which is why we did \code{set.seed} before the \code{summary} call.
The algorithm is described in
\citet[p.~79, Simulation 3]{Silvapulle.Sen2005} and involves quadratic
programming using package \CRANpkg{quadprog} \citep{R:quadprog}.
If there are less than three constrained parameters in a \code{twinSIR} model,
the penalty is computed analytically.
\subsection{Model diagnostics}
<>=
print(xtable(
surveillance:::functionTable("twinSIR", functions=list(Display = c("checkResidualProcess"))),
caption="Generic and \\textit{non-generic} functions for \\class{twinSIR}. There are no specific \\code{coef} or \\code{confint} methods, since the respective default methods from package \\pkg{stats} apply outright.",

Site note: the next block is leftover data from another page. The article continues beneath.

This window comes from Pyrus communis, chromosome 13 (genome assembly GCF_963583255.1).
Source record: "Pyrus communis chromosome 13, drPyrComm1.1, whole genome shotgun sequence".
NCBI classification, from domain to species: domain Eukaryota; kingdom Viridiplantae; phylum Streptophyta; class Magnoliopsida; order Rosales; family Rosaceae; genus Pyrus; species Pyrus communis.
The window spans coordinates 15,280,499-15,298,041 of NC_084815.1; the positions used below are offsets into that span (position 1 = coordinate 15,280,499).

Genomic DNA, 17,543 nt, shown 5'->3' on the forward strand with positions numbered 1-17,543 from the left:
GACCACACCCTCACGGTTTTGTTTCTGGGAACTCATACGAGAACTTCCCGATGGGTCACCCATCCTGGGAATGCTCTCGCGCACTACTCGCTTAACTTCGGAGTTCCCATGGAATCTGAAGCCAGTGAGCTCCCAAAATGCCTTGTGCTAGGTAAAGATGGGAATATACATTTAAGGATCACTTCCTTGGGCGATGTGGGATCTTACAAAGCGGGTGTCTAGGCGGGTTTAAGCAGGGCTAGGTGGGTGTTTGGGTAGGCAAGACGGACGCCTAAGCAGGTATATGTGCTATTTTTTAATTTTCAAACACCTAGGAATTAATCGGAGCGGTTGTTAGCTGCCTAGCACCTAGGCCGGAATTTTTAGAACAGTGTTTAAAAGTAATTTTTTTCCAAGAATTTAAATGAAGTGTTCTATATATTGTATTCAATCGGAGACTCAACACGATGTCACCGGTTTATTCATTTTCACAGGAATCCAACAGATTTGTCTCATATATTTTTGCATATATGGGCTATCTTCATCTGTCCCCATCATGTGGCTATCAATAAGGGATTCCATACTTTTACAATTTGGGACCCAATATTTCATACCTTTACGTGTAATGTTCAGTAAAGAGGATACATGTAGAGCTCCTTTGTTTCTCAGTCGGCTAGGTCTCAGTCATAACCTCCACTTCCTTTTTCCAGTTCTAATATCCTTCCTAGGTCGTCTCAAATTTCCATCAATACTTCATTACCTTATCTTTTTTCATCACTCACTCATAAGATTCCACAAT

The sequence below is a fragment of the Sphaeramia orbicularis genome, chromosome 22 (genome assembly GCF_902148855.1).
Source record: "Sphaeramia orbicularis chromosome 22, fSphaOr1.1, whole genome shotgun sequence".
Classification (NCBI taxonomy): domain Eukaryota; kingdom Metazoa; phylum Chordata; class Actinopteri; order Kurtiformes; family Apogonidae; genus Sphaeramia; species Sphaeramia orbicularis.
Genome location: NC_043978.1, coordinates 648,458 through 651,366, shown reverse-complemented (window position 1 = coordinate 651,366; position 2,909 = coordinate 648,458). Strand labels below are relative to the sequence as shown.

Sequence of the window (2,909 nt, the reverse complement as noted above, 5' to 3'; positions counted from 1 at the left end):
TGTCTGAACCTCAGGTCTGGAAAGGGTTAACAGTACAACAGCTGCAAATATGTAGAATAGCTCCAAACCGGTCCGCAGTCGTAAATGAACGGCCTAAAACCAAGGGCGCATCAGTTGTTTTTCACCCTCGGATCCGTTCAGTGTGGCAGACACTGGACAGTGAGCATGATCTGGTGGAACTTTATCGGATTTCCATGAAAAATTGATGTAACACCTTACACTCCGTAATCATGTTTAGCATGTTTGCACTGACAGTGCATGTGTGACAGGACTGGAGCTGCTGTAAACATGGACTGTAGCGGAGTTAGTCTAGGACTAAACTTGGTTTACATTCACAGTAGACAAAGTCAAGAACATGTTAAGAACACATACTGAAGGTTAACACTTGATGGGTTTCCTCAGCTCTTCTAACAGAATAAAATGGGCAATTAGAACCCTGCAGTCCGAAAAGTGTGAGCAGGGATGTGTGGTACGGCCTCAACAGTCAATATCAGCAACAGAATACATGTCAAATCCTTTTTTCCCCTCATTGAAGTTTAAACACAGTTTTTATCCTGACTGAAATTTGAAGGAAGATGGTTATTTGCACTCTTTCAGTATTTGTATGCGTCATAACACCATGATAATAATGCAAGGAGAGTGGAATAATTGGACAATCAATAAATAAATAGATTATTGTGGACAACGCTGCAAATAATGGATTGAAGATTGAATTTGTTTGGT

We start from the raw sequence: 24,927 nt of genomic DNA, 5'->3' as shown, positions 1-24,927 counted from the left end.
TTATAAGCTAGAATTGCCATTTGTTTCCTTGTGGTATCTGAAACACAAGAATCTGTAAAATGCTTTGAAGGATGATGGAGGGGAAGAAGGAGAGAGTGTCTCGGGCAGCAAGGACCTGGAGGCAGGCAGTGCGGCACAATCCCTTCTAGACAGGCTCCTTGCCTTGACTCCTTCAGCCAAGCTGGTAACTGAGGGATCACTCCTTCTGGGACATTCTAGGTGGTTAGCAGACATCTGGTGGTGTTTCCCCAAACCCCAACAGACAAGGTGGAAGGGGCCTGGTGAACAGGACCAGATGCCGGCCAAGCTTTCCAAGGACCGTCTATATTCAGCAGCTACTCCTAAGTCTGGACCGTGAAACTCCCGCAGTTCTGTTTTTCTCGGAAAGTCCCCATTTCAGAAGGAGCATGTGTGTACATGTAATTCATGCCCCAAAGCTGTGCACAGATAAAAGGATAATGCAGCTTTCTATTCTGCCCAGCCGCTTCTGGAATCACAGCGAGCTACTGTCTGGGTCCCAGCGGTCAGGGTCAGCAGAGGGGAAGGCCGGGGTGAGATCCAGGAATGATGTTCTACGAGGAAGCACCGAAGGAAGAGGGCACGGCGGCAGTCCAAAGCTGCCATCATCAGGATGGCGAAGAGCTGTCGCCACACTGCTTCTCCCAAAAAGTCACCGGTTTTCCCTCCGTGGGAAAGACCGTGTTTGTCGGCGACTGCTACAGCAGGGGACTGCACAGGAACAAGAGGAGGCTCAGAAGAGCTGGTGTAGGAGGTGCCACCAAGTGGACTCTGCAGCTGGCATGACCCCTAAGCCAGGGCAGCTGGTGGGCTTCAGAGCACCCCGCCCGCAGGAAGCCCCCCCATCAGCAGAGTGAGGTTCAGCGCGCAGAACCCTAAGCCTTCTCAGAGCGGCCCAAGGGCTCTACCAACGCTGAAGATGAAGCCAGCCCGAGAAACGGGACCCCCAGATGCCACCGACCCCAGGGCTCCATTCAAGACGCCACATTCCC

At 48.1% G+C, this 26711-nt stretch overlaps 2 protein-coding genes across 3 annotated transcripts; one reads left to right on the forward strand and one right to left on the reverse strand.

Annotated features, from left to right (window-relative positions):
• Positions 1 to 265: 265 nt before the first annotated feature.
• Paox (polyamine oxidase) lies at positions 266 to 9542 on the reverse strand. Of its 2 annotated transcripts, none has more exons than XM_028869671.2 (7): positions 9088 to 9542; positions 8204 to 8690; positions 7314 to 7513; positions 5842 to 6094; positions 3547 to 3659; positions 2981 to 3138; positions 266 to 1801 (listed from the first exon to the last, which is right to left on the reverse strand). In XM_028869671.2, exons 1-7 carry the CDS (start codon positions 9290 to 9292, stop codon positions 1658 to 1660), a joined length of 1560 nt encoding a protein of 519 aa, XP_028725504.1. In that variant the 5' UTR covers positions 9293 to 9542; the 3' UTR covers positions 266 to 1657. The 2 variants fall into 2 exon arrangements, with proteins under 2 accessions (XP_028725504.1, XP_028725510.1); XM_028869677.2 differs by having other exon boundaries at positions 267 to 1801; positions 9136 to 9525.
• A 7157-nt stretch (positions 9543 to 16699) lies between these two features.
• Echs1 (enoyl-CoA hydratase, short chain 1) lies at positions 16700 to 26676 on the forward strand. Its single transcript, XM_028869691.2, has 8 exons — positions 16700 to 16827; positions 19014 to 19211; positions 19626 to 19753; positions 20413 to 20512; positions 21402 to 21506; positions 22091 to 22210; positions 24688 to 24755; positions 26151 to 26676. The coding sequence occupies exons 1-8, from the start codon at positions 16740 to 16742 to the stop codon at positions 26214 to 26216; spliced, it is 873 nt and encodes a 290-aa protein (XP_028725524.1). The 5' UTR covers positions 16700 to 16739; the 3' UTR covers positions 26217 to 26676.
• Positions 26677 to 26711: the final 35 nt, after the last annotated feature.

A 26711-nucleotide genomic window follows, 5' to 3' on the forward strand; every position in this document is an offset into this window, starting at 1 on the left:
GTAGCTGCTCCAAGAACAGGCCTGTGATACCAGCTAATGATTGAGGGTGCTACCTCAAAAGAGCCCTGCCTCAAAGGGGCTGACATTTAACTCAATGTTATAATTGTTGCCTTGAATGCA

label="tab:methods:twinSIR"), include.rownames = FALSE)
@
Table~\ref{tab:methods:twinSIR} lists all methods for the \class{twinSIR} class.
For example, to investigate how the conditional intensity function decomposes into endemic and epidemic
components over time, we produce Figure~\ref{fig:hagellochFit_plot-1} by:
<>=
par(mar = c(5, 5, 1, 1))
plot(hagellochFit, which = "epidemic proportion", xlab = "time [days]")
checkResidualProcess(hagellochFit, plot = 1)
@
Note that the last infection was necessarily caused by the endemic component
since there were no more infectious children in the observed population which
could have triggered the new case.
We can also inspect temporal Cox-Snell-like \code{residuals} of the fitted point
process using the function \code{checkResidualProcess} as for the
spatio-temporal point process models in \code{vignette("twinstim")}.